In a house at sub-urban Barnes French kept his magnificent collection of turn-of-the-century British art by symbolists and other painters out of fashion by that time, particularly rich in works by Burne-Jones, Watts, Leighton, Alma-Tadema, Albert Moore, Waterhouse, and Cayley Robinson, as well as by Ricketts and Shannon. He thought carefully about the right institutions for bequests of his pictures. The Tate (for promoting ‘modern’ art) and the Victoria and Albert Museum (from some now long forgotten grievance) were to have nothing. The Fulham Library (with superb Burne-Joneses) and the Watts Gallery were the main beneficiaries. The latter received five important pictures by Shannon: The Bathers, 1900; The Toilet of Venus, 1903; The Pursuit, c.1922; An Idyll, 1904; and The Garland, 1895-1902. Other pictures went to the William Morris Gallery, Walthamstow (Ricketts, Descent from the Cross, 1905); Leamington Art Gallery (Ricketts, Choosing a Mask’, c. 1905) the Guildhall Art Gallery, London, York City Art Gallery, and prints and drawings to the British Museum.

French wrote a good number of letters to Sturge Moore, now at the Senate House Library. Some very interesting material about the elusive French comes from the on-line Gordon Bottomley and Thomas Sturge Moore: The Complete Correspondence, 1906-1948, edited by John Aplin (forthcoming within the next few months). In August 1922 Moore wrote to Bottomley telling him how he had hesitated before sending him a copy of Between Sun and Moon,

by a man whom I like and respect a great deal, though very little of his work comes up to what I consider the living standard still some of these poems are successful from every point of view such as “Hidden sorrow” and “The Bathers” and most of those near the end of the book are that or nearly that […] He has I think suffered a good deal under the ascendancy of Yeats’ influence especially as Yeats treated him personally with most undeserved cruelty and contempt.

In October 1922, Bottomley recalled French acting a part in Yeats’s Land of Heart’s Desire at the Passmore Edwards Settlement, and was grateful to Moore for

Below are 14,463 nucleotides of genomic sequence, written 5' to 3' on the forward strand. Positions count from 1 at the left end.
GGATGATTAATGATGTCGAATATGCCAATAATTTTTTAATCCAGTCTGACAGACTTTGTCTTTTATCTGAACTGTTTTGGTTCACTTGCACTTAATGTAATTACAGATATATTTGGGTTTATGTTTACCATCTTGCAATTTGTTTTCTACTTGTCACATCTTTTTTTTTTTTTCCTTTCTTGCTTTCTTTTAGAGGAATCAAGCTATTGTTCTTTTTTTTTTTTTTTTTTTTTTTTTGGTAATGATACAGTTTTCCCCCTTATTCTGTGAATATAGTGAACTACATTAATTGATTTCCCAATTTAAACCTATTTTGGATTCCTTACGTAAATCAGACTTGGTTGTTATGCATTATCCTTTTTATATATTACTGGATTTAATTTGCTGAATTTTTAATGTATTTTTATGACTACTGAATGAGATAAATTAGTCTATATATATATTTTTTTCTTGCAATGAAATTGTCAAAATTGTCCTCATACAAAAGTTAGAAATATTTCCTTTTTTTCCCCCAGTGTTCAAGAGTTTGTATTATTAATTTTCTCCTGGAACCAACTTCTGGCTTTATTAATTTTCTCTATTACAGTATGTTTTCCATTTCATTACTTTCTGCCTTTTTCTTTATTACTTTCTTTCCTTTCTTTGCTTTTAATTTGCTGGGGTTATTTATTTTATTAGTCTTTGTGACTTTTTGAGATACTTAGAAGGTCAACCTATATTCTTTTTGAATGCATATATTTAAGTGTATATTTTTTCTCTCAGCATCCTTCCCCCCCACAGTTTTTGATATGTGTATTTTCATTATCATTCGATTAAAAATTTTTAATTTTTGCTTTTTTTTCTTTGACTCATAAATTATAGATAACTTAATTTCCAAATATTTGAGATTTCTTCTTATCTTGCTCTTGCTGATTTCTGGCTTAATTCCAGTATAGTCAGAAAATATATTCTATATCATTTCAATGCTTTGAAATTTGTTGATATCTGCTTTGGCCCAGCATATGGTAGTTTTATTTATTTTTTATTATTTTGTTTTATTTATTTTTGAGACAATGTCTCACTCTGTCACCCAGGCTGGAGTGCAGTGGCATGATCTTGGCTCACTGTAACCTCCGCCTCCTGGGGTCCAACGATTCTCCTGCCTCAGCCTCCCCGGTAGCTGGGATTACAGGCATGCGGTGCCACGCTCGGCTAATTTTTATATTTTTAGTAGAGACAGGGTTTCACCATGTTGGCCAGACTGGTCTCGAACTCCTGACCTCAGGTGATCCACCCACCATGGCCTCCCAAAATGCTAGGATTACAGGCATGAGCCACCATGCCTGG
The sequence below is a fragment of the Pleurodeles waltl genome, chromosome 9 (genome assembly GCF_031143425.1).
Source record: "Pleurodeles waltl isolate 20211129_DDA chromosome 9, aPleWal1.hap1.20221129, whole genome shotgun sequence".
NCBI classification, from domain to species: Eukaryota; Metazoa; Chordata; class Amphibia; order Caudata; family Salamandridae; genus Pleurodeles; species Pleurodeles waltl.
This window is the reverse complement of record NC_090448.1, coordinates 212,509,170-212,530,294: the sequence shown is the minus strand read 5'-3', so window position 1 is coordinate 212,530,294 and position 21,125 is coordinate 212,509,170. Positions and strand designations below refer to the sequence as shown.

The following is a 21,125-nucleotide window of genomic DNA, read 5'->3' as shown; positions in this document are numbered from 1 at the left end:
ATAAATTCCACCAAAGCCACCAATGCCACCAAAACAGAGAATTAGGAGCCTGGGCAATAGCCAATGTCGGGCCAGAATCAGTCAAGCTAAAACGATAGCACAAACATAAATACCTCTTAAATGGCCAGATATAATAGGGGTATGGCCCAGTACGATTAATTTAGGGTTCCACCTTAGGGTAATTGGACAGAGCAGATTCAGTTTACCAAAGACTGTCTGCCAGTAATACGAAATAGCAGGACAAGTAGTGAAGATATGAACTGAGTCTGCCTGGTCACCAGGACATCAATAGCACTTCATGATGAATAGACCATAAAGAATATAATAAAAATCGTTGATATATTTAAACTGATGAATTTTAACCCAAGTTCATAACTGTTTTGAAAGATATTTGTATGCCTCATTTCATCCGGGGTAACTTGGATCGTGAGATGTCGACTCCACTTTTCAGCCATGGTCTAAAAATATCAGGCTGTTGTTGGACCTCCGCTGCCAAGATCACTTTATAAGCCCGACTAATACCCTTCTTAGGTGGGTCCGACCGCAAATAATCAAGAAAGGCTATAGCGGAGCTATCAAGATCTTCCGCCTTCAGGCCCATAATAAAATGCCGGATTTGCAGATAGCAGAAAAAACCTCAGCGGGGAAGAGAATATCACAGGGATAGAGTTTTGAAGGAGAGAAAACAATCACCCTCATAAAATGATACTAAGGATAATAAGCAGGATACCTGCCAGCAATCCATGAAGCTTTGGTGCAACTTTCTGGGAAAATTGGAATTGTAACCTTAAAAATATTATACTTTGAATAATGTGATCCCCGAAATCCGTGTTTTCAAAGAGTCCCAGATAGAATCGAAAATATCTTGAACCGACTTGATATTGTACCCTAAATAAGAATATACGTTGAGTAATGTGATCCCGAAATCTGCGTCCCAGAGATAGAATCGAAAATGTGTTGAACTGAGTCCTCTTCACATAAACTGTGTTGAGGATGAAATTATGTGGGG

this charming and really graceful book by the admirable Puffles – as we used to call him at Pixie Smith’s nearly twenty years ago’… ‘I used to like Puffles then more than I did his theosophic pictures and verses, and I used to wish he could be injected with the influence of Ricketts – but in those days I used to think he stood rather haughtily aloof and disdained all other art except his own hieratic kind. And here the very thing has happened to him: his engravings have been learning from Ricketts and you and are delightful; and something – perhaps Yeats’s cruelty – has made his poetry sensitive and human.
                                                                                                             Jan Piggott
1. J.G.P. Delaney, Charles Ricketts. A Biography (1990), p. 36.
2. J.G.P. Delaney, Glyn Philpot. His Life and Art (1999), p. 13.
3. See ‘Design for a Book Illustration’ in Robin Gibson, Glyn Philpot. 1884-1937. Edwardian Aesthete to Thirties Modernist (1984), no. 72-73, p. 94-95. No. 75, p 95, a ‘related design’, shows even better the influence of the Ricketts illustrations. 
4. Delaney, Charles Ricketts, p 46.
5. See Gibson, Glyn Philpot, no.127, p. 124; no. 130, p. 125; Delaney, Glyn Philpot, p. 12-13, 164; Gibson, no 132, p. 126 (giving date as 1907). 
6. Delaney, Glyn Philpot, p. 71 and 13.
8. The Green Sheaf, No 8 (December 1903), p. 2; see online edition: Internet Archive.
9. Letters to W. B. Yeats, ed. by Richard J. Finneran, and others, 1977, pp. 425, 477.
10. The Collected Letters of W. B. Yeats. Volume Three: 1901-1904, ed. by John Kelly and Ronald Schuchard (1994), pp. 173, 221, 199, 318-9.
11. Letters to W.B. Yeats, p. 425.
12. Joseph Hone, W.B. Yeats, 1865-1939 (second edition, 1962), p. 346.
13. Self-Portrait (1939), p. 379. See Blog 91, Letters to Cecil French, 24 April 2013 for further letters from Ricketts and Shannon to French. Philpot’s copy of The Parables was for sale in 1981, cf. Catalogue 14. Rare Books. York, George Ramsden/Stone Trough Books, Summer MM1 [June 2001], No. 106 (‘this one from Glyn Philpot’s library’, ‘Vellum binding somewhat marked; some foxing’), £185.

Wednesday, April 8, 2020

454. Charles Shannon's Renaissance

In 1889, Charles Shannon prepared a drawing for reproduction in a new art periodical, The Art Review. It was published in the first issue that, according to the prospectus, appeared on 4 January. The magazine aimed at recording the current tendencies in art, music, and literature, "while its illustrations will form a special feature". That is what almost every magazine said in this period in which illustrations became more and more important - more realistic or, on the contrary, more artistic. The cover was designed by Walter Crane.